The map was quite small and the game therefore felt quite limited in scope, it wasn’t very big for an open world map, although big enough for what the game was I suppose.  It was overall so limited that it almost made the great selection of vehicles seem a tad overkill when you consider the wastelands of say for example, Fallout, with their vastness and varied areas all traversed on foot. Take a look at the map below and you’ll see what I mean. Well if you agree with me that is…

 

state of decay map.png

 

There was some great horde mechanics although sometimes at the beginning they would be already forming at areas you needed to go, which made it quite difficult at low levels. The special enemies were varied and fun to fight. Such as the Feral zombie and the Juggernaut pictured below. I think you can guess which is which, the feral was the highest threat in the game if you fell foul of their ambushes. The Juggernaut relies on brute strength and high health, naturally, slow but powerful. Some good variation there. Adding some nice variety in fighting style and tactics.

 

Feral zombies.jpgJuggernaught.jpg

 

To get to the point my humble opinions is, it was a good game with an even better concept that was squandered owing to not being wider in scope and depth, failing to deliver on its potential as well as one major promise. The promise of multiplayer and co-op was the very reason I had purchased this game so eagerly. Now I understand nothing about game development except it’s costly and difficult so I can forgive the developers, of course. However when I read the news that they had scrapped the multiplayer we were told would be a part of the game, it became terribly apparent there wasn’t enough to hold me there to play on alone. I had other multiplayer games to play and frankly far more engrossing solo campaigns. I personally enjoy living out a games experience with friends and it all felt a bit hollow from that point forward. It was just a few brains short of a zombie picnic without my friends and co-op mode in general.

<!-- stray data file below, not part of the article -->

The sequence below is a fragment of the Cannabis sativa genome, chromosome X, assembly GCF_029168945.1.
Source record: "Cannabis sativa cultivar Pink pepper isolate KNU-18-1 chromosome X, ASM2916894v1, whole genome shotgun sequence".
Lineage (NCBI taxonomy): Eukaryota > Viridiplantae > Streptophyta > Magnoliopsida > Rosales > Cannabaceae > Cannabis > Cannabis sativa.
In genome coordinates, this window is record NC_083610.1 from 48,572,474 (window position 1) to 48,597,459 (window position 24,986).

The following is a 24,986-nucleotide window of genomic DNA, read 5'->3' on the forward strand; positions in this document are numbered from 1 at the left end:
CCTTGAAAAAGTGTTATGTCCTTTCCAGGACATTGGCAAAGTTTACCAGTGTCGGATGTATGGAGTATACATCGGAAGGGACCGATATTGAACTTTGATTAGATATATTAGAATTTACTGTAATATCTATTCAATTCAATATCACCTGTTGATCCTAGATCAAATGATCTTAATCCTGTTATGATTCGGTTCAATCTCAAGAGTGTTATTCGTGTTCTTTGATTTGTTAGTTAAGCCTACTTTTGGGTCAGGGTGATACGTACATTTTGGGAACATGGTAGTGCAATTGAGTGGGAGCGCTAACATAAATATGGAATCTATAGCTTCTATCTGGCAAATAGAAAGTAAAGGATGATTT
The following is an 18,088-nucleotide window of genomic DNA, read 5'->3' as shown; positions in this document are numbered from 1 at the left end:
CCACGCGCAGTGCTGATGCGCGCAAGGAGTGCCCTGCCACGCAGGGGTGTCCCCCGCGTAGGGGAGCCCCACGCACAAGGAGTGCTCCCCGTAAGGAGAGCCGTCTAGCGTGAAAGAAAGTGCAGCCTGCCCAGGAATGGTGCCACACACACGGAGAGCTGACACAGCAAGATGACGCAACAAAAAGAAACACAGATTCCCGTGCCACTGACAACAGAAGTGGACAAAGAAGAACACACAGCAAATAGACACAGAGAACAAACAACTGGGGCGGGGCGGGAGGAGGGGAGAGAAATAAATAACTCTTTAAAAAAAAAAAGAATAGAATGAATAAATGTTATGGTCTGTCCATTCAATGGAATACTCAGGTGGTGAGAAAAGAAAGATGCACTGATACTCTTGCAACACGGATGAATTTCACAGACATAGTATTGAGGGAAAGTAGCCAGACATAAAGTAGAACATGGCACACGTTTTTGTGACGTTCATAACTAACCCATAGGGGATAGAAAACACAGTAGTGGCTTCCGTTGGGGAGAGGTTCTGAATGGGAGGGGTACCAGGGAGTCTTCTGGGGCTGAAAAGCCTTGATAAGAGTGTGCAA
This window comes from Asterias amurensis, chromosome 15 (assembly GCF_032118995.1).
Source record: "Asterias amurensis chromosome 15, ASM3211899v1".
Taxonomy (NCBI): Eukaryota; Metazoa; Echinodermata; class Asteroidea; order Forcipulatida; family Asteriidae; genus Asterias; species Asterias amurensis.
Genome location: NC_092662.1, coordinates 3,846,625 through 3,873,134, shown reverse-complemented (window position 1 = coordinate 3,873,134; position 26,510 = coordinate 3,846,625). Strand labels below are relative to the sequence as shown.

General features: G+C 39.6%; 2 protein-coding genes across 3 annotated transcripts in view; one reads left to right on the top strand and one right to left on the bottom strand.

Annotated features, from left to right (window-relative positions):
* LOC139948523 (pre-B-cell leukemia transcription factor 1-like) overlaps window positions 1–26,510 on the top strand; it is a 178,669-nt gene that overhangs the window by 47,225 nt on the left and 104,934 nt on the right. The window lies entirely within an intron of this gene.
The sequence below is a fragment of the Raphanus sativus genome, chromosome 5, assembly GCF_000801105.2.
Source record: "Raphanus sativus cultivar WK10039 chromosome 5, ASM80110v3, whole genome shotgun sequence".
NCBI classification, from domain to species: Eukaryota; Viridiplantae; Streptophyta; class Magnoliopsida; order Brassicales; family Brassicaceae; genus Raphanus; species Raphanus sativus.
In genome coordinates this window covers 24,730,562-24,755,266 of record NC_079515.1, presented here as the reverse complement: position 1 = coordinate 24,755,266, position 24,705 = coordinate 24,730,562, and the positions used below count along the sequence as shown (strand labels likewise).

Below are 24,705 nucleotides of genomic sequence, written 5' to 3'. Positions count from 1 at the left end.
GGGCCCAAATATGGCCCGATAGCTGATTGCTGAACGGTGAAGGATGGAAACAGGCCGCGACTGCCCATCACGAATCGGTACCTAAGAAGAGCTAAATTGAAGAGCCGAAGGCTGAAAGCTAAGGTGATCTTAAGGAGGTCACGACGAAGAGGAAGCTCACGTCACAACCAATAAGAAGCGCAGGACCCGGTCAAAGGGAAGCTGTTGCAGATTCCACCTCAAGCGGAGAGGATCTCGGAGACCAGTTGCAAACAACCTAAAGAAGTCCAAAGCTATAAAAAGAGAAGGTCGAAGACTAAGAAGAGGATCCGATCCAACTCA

Undead Redemption

That’s where state of Decay 2 comes in, set to be released on Xbox and Microsoft this coming May the 22nd. It really looks as if Undead Labs have set out to fix the issues I took with the original. To put things back on track (in my eyes) for the series, in a way that fulfils more of its potential and redeems itself for the hurdles its predecessor fell at. It’s a game where the survival horror fantasy aspect is once again key but most importantly, it’s going to be multiplayer, for real this time! Check out the video below, this game is all about co-operation with the games host controlling their own base and those who join their game having the incentive to help build up this hosts world as they get to keep items and resources that they scavenge. Meaning this game will have a mutually beneficial community focus and just add more dimensions to the experience of gameplay with a team of humans, as well as the option to solo play of course.

In the words of Doug Williams, Art Director at Undead Labs speaking on the upgrade in platforms and engines says this meant they could achieve more with this game overall as compared to the first;

“new maps, more characters, more cars, more zombies, more simulation everything was a huge bump up.”

Jeff Strain who is the Studio Head added;

“it does give us the ability to create a smoother richer more graphically pleasing world for the players to play in.”

Overall from what I’ve researched this is true, it is definitely going to be bigger, better and more of what State of Decay could have and should have been! There are three more areas than before all the same size as the original, widening it in scope and giving more to the exploration, scavenging and base building aspects. You can build outposts that work in tandem with your main base in the area, base upgrading now requires you defend it from hordes as the noise of the building work attracts the wandering undead. So it seems there are some cool development in mechanics that add to the survival simulation aspect of it all which was already pretty decent before although there was definite room for improvement. There are also enclaves of other survivors that you can meet, trade and garner influence with, which allows you to get access to drones and other such aid by radioing them. Further developing the necessity for interacting with the world around you where before you felt able to skirt around that aspect, now it seems too rewarding to ignore. Also the new night mode looks pretty damn terrifying and will surely add more to the horror side of things, something I welcome as it seems to have been done so well that perhaps I won’t even be able to go out from my base at night without a human companion, the big scaredy that I am.

 

If you’d like to see a more in-depth look at these mechanics check out these videos below on the base-building and new survivor system aspects;